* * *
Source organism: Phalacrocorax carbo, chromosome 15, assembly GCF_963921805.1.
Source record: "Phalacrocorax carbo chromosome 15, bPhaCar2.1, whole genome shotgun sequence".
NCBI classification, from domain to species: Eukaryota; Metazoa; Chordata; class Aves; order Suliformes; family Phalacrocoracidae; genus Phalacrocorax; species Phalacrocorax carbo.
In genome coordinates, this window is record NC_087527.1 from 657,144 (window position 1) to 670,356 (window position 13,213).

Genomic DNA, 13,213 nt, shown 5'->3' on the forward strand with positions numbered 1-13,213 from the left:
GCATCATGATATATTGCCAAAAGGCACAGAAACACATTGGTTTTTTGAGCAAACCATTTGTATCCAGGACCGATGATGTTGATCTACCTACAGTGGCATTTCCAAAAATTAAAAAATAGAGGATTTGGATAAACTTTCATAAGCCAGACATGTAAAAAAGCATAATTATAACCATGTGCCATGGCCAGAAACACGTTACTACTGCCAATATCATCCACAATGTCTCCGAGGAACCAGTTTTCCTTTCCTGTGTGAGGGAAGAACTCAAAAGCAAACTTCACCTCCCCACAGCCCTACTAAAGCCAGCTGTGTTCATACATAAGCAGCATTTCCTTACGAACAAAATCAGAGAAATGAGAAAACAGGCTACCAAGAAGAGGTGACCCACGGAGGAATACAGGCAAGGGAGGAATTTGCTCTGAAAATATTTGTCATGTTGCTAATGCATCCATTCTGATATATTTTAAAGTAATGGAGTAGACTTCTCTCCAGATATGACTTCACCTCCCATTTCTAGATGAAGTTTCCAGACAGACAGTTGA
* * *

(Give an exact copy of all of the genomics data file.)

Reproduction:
Source organism: Phalacrocorax carbo, chromosome 15, assembly GCF_963921805.1.
Source record: "Phalacrocorax carbo chromosome 15, bPhaCar2.1, whole genome shotgun sequence".
NCBI classification, from domain to species: Eukaryota; Metazoa; Chordata; class Aves; order Suliformes; family Phalacrocoracidae; genus Phalacrocorax; species Phalacrocorax carbo.
In genome coordinates, this window is record NC_087527.1 from 657,144 (window position 1) to 670,356 (window position 13,213).

Genomic DNA, 13,213 nt, shown 5'->3' on the forward strand with positions numbered 1-13,213 from the left:
GCATCATGATATATTGCCAAAAGGCACAGAAACACATTGGTTTTTTGAGCAAACCATTTGTATCCAGGACCGATGATGTTGATCTACCTACAGTGGCATTTCCAAAAATTAAAAAATAGAGGATTTGGATAAACTTTCATAAGCCAGACATGTAAAAAAGCATAATTATAACCATGTGCCATGGCCAGAAACACGTTACTACTGCCAATATCATCCACAATGTCTCCGAGGAACCAGTTTTCCTTTCCTGTGTGAGGGAAGAACTCAAAAGCAAACTTCACCTCCCCACAGCCCTACTAAAGCCAGCTGTGTTCATACATAAGCAGCATTTCCTTACGAACAAAATCAGAGAAATGAGAAAACAGGCTACCAAGAAGAGGTGACCCACGGAGGAATACAGGCAAGGGAGGAATTTGCTCTGAAAATATTTGTCATGTTGCTAATGCATCCATTCTGATATATTTTAAAGTAATGGAGTAGACTTCTCTCCAGATATGACTTCACCTCCCATTTCTAGATGAAGTTTCCAGACAGACAGTTGA